• Case Studies – “Vacationland” Nature-based Tourism Initiative •Multi-stakeholder engagement •Capacity development •Branding and promotions •Strengthening linkages
    • Case Studies – Southeast Alaska Nature-based Tourism Key Findings • Focus is on Nature-based Tourism • Creates an economic ripple effect • High quality experiences attract a premium • Overnight trips generate more revenue and increase profitability • Independent travelers tend to stay longer and spend more
    • Case Studies – Southeast Alaska Nature-based Tourism Key Findings • Internet and word of mouth are paramount to your success • Wildlife viewing is gaining in popularity and is an important niche • Private / public partnerships are important in smaller communities
    • Case Studies - Hunting & Fishing Recreational Fishing • Creates an economic ripple effect • Species inventory • Habitat protection and restoration
    • Case Studies - River Recreation Running Rivers in the Southeastern US • Rural regions • Off-season opportunity • Local spending
    • Case Studies - Mountain Biking Fruita, CO • High desert, arid region • 3 1/2 hours from Denver • Pass through en route to Moab • Near Colorado National Monument
    • Case Studies - Mountain Biking Western Spirit • Small company • Niche tours
    • Questions & Answers
    • Public Lands Management • Nature-based Tourism Opportunities • Trails and Infrastructure • Permits and Licenses • Moratoriums and Restricted Use • Land-use Issues
    • Group Activity - Interactive GapAnalysis 1. What are the region’s natural features? 2. What are the region’s manmade and enhanced natural attractions? 3. What are the region’s main natural attractions? 4. What nature-based tourism activities exist? 5. What tourist services and amenities are available?
    • Group Activity – Summary andEvaluation of the Results • Overall Ratings
    • Group Activity – Evaluating theResults • SWOT Analysis • Top Line Assessment
    • Group Activity – Evaluating theResults • Mapping Attractions, Amenities, and Activities • Legend: • Blue/Purple Marker = highlight water-based attractions • Blue Stickers = label water activities • Green/Brown Marker = highlight land-based attractions • Green Stickers = label land-based activities • Orange Marker = highlight wildlife habitat • Yellow Stickers = label gas, food, lodging • Red Stickers = label outfitters/tour operators, shuttles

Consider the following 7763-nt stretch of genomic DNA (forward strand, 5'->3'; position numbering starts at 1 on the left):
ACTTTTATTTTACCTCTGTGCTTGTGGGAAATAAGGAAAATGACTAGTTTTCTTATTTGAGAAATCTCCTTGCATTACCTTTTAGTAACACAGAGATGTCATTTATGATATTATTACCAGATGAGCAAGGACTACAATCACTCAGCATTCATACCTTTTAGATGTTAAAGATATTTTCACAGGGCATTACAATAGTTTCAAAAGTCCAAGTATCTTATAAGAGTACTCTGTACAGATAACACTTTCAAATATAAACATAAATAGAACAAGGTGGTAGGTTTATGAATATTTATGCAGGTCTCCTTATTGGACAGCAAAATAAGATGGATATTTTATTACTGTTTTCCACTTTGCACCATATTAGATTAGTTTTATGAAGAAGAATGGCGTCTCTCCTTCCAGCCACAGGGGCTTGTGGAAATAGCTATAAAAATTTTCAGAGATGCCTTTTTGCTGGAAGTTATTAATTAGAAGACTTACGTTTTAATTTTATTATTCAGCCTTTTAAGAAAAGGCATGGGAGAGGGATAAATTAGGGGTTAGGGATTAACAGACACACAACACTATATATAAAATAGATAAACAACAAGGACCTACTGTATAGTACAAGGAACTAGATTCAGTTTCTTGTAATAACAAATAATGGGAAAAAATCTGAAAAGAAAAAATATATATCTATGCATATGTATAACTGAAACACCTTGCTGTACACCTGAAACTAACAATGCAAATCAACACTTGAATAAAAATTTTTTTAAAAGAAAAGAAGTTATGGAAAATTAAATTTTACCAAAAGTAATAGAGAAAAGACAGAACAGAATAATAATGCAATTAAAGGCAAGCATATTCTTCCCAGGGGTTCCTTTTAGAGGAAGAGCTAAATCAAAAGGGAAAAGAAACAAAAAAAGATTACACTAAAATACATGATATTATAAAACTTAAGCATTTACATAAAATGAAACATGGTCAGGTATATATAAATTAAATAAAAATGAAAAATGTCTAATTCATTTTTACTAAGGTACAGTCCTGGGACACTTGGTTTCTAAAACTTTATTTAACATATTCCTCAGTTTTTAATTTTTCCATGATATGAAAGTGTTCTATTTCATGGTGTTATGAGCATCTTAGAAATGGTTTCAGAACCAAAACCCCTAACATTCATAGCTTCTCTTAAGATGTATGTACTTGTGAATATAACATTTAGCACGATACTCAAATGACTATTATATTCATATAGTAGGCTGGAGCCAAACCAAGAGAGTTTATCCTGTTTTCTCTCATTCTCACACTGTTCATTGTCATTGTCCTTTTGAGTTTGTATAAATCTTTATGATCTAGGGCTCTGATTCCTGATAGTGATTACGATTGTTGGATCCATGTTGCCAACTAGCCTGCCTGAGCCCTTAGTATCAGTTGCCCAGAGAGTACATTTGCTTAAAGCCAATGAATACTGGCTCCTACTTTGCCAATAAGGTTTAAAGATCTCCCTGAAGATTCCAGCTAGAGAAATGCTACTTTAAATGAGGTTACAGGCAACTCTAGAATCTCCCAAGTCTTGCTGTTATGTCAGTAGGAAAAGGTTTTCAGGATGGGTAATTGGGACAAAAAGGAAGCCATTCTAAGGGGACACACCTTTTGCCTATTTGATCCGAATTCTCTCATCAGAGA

• Developing Your Theme • Set the Region Apart • Increase Visibility • Improve Recognition • Establish a Brand Image
    • Development Strategies • Establish partnerships • Regional and local tour operators • State and federal agencies • Private businesses • Create a sense of welcome and belonging • Provide amenities • Create a must-see “destination”
    • Marketing Strategies • Establish partnerships • Maximize existing opportunities • Develop and disseminate information • Host outdoor recreation-oriented festivals and events • Information centers • Take a holistic approach • Expand market reach
    • Marketing Tools • Rack card or brochure • Websites and web content • Press releases
    • Action Plan - Next Steps • Develop a committee • Identify members • Identify potential goals • Prioritize actions
    • Wrap up • Q&A • One impression about today • Evaluations
    • Credits and Sources • Adventure Tourism Market Report, 2010, The George Washington University, School of Business, The Adventure Travel Trade Association, and Xola Consulting • Community Nature-Based Tourism Development, Utah Recreation and Tourism Matters, Institute for Outdoor Recreation and Tourism, January 2010, Steven W. Burr and Jascha M. Zeitlin • Connecting People with America’s Great Outdoors: A Framework for Sustainable Recreation, United States Forest Service, USDA, Recreation, Heritage and Volunteer Resources, June 25, 2010 • Developing Naturally: An Exploratory Process for Nature-based Community Tourism, Clemson University, Thomas D. Potts, Ph.D and Allan P.C. Marsinko, Ph.D. • National Survey of Fishing, Hunting, and Wildlife-Associated Recreation, 2006 • Nature-based Tourism: Guidelines for Success, Clemson University, Thomas D. Potts, Ph.D., Thomas A. Rourke, and Strom Thurmond Institute • Planning and Developing a Nature Tourism Enterprise, Texas Parks and Wildlife, www.tpwd.state.tx.us/landwater/land/programs/tourism/your_business/planning/ • Sustainable Tourism in Biosphere Reserves in Central and Eastern Europe, Sustainable Tourism: Training the Trainers Programme, Ecologicial Tourism in Europe